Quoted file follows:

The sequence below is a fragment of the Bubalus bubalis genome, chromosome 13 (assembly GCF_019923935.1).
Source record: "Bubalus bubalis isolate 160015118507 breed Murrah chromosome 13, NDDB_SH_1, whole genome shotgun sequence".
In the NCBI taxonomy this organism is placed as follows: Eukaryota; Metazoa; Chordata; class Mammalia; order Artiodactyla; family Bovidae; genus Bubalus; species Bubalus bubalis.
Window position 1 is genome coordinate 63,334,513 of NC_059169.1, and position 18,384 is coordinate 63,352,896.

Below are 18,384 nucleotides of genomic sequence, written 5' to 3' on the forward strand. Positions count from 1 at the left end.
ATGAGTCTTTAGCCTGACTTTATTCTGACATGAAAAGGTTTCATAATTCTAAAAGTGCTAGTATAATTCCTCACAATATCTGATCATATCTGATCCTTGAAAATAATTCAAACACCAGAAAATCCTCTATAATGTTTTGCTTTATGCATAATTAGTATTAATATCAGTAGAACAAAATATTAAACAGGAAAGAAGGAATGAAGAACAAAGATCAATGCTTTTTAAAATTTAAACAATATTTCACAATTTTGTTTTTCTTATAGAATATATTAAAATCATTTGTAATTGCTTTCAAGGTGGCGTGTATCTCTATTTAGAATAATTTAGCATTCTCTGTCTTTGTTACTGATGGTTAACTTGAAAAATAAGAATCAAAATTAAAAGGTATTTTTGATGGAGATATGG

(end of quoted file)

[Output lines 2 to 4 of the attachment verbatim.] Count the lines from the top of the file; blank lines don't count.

Source record: "Bubalus bubalis isolate 160015118507 breed Murrah chromosome 13, NDDB_SH_1, whole genome shotgun sequence".
In the NCBI taxonomy this organism is placed as follows: Eukaryota; Metazoa; Chordata; class Mammalia; order Artiodactyla; family Bovidae; genus Bubalus; species Bubalus bubalis.
Window position 1 is genome coordinate 63,334,513 of NC_059169.1, and position 18,384 is coordinate 63,352,896.